Nikki didn’t speak until she was three years old, but then Einstein didn’t either, and now they believe he might have had Asperger’s. The doctor used to say, “If she wants the ball, the reason she’s not talking is because you’re giving her the ball before she asks for it.” I think that was half true, but she was obviously storing a lot of information, because one of her first words was “meditate.” That’s the word I’d use when I’d see her sitting in her infant seat on the bench looking out at the trees and the sky, so she probably got it from me. She always loved when I would tell that story. She was proud of it, too.
People talked about my legs, but Nikki had legs more like her daddy’s—shaped great and very strong. As a kid she was wonderful at gymnastics, horseback, ballet, scuba diving, and swimming. When she was only four, she could play piano like a prodigy. She’d make up songs with fast rhythms and notes that all went together. Once when Nikki’s paternal grandfather was out here, we sat listening while she played for us. When she finished, he said, “I know this sounds silly, but I haven’t heard any wrong notes.” There were none. Funny, but neither one of us considered that Nikki might have inherited some musical ability from her daddy as well. One of the original songs she played for us was called “I Can’t Cope with My Purple.” How interesting, since not having the ability to cope is the key to her disease.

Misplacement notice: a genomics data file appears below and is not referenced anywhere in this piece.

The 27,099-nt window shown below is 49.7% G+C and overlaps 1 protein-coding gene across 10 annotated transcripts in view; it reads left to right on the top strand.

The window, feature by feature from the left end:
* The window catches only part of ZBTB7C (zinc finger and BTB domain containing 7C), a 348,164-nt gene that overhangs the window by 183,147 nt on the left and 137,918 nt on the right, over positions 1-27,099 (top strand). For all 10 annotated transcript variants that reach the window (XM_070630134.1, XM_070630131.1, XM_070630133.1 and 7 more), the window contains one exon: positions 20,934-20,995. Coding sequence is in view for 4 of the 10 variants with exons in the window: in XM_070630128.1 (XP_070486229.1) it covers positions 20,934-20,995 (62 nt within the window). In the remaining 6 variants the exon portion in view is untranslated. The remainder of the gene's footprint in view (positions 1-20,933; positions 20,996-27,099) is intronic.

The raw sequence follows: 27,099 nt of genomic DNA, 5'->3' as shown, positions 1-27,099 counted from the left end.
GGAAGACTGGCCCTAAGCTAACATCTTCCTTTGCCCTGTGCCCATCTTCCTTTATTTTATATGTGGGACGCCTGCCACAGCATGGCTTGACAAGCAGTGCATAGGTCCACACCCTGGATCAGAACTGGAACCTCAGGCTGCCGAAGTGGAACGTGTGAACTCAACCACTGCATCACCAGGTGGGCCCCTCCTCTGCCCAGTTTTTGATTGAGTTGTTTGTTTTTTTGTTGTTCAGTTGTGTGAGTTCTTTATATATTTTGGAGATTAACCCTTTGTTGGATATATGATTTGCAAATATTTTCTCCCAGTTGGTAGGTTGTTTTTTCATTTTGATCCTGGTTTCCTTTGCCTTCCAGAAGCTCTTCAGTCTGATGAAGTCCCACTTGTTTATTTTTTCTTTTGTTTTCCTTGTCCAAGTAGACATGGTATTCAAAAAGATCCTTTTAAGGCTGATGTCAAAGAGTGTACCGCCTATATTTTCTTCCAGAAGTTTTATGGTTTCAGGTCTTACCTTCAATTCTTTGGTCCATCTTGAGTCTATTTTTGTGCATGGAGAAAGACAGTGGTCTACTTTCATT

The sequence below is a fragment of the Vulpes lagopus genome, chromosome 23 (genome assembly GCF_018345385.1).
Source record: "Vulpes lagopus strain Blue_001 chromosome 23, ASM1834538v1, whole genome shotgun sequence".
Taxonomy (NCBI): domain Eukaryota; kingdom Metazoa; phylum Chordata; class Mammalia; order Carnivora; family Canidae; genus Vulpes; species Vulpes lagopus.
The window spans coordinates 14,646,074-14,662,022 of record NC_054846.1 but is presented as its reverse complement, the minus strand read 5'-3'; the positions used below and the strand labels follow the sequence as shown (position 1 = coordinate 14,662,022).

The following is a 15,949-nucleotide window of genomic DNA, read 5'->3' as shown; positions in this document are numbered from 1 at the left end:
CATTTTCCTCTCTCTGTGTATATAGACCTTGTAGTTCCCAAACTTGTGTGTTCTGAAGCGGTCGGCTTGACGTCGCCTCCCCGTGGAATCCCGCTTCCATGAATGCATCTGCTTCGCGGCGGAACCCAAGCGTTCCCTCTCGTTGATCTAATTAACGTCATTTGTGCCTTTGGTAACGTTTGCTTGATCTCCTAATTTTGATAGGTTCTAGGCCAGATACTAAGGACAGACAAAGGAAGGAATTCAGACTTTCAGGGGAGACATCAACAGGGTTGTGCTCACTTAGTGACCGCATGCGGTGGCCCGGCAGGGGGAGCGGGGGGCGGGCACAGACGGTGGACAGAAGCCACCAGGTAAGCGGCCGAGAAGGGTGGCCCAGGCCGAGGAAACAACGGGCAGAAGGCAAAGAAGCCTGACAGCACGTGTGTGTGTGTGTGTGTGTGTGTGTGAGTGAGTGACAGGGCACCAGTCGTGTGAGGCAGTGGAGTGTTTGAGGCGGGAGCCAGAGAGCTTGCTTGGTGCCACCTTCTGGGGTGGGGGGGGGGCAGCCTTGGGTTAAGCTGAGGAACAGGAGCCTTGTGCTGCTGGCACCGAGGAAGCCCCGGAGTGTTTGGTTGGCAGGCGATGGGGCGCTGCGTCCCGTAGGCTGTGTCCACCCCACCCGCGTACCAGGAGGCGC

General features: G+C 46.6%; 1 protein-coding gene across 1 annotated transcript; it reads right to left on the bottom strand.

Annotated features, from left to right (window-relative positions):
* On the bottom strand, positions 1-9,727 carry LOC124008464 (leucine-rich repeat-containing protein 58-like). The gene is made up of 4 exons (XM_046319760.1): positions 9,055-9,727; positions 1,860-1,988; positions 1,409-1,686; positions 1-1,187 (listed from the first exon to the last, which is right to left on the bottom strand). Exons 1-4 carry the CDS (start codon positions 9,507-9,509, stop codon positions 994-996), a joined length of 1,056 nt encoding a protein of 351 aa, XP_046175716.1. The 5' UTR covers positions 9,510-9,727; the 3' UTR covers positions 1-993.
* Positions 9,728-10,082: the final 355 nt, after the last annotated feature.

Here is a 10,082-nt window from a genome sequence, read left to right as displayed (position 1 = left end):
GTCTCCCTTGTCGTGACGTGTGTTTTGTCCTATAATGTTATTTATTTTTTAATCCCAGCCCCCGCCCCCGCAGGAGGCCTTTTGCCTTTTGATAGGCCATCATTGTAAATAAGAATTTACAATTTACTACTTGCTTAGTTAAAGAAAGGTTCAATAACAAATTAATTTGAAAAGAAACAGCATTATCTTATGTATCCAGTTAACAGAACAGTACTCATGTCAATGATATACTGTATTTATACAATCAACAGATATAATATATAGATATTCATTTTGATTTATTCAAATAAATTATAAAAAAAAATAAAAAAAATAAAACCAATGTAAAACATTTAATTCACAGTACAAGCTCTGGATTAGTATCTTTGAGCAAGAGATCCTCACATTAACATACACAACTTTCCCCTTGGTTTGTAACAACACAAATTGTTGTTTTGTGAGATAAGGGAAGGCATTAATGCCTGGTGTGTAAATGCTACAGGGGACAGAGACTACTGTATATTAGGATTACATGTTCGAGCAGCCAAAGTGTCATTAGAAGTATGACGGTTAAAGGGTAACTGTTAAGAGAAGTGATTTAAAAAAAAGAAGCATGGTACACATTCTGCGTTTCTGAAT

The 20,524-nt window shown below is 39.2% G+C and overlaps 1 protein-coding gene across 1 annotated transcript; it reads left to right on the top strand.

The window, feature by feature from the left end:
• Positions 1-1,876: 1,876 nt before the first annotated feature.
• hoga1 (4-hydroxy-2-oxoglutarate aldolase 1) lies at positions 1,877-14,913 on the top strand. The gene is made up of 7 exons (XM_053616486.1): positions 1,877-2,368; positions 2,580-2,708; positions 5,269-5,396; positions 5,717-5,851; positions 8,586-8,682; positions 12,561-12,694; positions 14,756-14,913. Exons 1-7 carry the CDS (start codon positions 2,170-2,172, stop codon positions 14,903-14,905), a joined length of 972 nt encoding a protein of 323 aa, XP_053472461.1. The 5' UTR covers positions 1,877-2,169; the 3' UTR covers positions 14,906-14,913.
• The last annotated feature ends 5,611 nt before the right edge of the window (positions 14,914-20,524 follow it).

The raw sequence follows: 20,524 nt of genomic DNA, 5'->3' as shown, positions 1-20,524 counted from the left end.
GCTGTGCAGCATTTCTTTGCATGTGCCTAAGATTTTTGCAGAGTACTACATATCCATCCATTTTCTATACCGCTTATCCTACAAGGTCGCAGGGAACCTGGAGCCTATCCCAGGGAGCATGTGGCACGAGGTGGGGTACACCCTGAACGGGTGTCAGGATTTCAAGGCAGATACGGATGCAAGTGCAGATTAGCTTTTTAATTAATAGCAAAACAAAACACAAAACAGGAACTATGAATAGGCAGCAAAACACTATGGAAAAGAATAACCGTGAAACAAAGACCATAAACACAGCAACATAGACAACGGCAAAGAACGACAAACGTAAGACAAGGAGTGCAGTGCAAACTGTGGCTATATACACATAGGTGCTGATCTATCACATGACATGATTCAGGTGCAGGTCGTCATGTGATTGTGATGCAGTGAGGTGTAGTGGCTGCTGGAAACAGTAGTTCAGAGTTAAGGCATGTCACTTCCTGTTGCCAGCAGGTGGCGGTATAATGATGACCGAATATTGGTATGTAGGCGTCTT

I find most people don’t absorb the phrase when I tell them that with Asperger’s, you’ve got no coping skills. People think, “Oh, coping skills—that means that you can deal with it if you sprain your ankle or you didn’t get the job.” The other person does not know and will never know that it means not being able to cope with anything—any noise that bothers you, any disappointment, any fear, any pain, any strain, any sadness. Anxiety, frustration, abandonment. Loss, fear of loss. You have no way of blowing it off. It affects every breath you take.